This brings me to what I think 343 should have done though – I think that Cortana should have won here. She should have escaped with Blue Team’s Cryptum in order to set the stage for the journey Osiris will have in the next game – because, if you remember, the launch trailer for Halo 5 had the tagline “experience the beginning of the greatest hunt in gaming history”. I mean… as it stands, there was no “hunt” for Blue Team.
They know where Blue Team has gone, they know why John has gone AWOL, they know how they got to their destination, and then the story shifts to focus on Osiris rescuing Blue Team rather than hunting them. The mission description for Swords of Sanghelios, the eight mission of the game, says “When evidence reveals the Master Chief is in danger, Fireteam Osiris’ mission changes from retrieval to rescue”, so this whole thing with the marketing playing up the hunt was yet another thing that was rendered meaningless.
As it stands, Cortana and the Create have already broken the setting, and we’ve got a really lame cliffhanger to come yet. I can only speak for myself here, but I would feel at least some degree of interest in the story going forward if the search for Blue Team to release them from the Cryptum (mirroring the events of the book Cryptum and the first act of Halo 4) would be an interesting avenue to pursue. The second act of a trilogy is supposed to be the lowest point for your characters, where the personal stakes are the highest, which would have come across a lot better if Cortana had absolutely won – if only to make her villainy look less incompetent.Cortana has yet another odd line during this final segment of gameplay as well…
“Just one more question before I go. Where is the Infinity? Why is she so difficult to see?”
Why can’t Cortana “see” the Infinity? You’d think that, of all the human ships that exist, Infinity would be the easiest to “see” since it has Forerunner engines which were consistently taken advantage of in Spartan Ops by multiple throwaway plot devices. Yet Cortana, with all the knowledge and power of the Domain, cannot see it…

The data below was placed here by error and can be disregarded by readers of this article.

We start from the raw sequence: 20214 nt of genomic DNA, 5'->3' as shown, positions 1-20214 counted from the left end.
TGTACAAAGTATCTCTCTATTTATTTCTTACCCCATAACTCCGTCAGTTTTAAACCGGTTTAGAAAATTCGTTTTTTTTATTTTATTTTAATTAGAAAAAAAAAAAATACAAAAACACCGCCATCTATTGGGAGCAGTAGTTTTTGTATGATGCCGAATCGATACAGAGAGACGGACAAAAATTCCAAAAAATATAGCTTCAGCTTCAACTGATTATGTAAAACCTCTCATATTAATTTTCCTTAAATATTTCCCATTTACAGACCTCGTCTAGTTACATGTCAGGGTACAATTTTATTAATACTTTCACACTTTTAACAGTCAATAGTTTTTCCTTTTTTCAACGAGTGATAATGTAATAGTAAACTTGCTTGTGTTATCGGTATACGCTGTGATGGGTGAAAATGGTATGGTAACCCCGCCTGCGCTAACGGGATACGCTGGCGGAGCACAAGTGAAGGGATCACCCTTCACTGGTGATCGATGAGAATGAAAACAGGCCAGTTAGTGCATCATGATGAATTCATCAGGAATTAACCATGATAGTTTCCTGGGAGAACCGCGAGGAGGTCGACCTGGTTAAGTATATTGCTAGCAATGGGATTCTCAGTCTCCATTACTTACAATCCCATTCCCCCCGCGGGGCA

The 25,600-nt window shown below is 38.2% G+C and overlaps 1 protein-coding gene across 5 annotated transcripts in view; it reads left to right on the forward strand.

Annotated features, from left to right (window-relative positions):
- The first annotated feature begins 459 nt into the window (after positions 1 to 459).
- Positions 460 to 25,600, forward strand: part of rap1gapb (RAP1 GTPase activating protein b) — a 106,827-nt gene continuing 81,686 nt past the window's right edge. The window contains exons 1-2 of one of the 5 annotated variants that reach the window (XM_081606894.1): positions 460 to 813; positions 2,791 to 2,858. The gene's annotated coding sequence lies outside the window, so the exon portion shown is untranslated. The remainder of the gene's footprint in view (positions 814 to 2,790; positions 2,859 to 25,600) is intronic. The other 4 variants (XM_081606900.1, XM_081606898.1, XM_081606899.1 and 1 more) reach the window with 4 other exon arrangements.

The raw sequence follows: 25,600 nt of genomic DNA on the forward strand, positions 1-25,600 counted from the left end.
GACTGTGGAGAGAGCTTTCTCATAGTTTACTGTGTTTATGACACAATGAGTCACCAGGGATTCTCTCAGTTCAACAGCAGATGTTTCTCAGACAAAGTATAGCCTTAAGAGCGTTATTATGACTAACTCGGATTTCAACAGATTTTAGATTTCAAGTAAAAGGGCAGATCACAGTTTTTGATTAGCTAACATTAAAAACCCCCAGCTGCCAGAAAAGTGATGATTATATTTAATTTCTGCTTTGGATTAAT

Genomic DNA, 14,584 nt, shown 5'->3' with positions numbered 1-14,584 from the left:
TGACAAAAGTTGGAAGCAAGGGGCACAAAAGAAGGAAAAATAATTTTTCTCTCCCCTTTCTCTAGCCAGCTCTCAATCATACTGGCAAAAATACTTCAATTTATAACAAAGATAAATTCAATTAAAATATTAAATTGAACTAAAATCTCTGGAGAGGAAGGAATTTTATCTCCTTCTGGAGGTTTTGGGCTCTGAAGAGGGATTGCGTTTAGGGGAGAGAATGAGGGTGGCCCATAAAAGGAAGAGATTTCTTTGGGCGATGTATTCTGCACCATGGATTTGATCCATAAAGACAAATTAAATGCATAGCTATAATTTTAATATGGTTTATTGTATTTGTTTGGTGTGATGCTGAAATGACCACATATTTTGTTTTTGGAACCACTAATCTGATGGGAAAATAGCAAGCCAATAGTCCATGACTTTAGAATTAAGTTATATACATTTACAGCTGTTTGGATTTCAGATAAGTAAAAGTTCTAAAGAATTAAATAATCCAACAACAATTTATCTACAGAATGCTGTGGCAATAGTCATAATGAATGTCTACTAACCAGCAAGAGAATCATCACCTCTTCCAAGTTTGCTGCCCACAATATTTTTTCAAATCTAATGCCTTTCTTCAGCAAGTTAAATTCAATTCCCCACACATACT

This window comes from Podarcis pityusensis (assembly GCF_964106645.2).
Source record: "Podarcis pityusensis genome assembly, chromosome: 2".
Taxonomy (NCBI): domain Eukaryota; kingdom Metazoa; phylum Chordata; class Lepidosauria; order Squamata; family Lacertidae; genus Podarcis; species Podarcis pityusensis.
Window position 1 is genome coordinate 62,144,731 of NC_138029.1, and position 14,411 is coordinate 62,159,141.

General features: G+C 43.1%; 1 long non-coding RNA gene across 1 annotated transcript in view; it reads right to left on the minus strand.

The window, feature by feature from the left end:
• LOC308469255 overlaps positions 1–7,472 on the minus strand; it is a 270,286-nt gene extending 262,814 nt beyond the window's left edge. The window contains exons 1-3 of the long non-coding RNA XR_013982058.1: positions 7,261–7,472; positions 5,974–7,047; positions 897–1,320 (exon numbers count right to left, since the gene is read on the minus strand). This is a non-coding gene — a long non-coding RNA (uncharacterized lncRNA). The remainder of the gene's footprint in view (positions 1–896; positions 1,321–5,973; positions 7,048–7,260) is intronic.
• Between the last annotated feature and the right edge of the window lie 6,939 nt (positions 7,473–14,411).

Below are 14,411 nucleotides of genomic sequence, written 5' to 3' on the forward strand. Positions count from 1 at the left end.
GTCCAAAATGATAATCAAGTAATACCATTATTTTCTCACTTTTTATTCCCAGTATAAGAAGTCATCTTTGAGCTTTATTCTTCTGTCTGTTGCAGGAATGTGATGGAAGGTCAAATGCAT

We don’t actually get an explanation here, and to be quite honest I fully expect that the writers will completely forget about this in the future. So we’ll take it for what it is – a mild contrivance.
As Exuberant reclaims (heh) her installation and thousands of Constructors swarm towards the Cryptum, we get this dialogue:
Vale: “Exuberant. What–“
Exuberant: “Constructors! This is a Builder facility after all. I was installed by the Builders. I serve the Builders.”
This specific mention of the Builder rate comes across as odd to me because it comes loaded with rate politics in Forerunner society.
Y’know who the sworn opponents of the Builders were? The Warrior-Servants.
Y’know who the leader of the Warrior-Servants was?
We know that the Ur-Didact was intended to be in Halo 5, before the writers deemed him to be “extraneous”, of course, so I have to wonder if this is a holdover from that original script? Forerunner rate politics have literally nothing to do with the Created or what Cortana is doing (on a personal level with John and with the galaxy at-large), but if you had the Didact as the primary antagonist in Cortana’s place then it makes a lot more sense. No, that’s not the right way to say it – it would make sense. Not “make more sense” because that implies that bringing up rate politics in the narrative as it is makes sense. It doesn’t…
Anyway, Osiris would really tick the Didact off, using the resources of his rival rate to defeat him, scaling up the level of animosity between them for the next game.
Cortana’s Guardian jumps away into slipspace, Cortana screams John’s name because she can’t manipulate and abuse him any more, and Exuberant brings up a walkway for the Cryptum.Would it be nitpicking for me to point out that this isn’t how Cryptums work? Yes? Fine.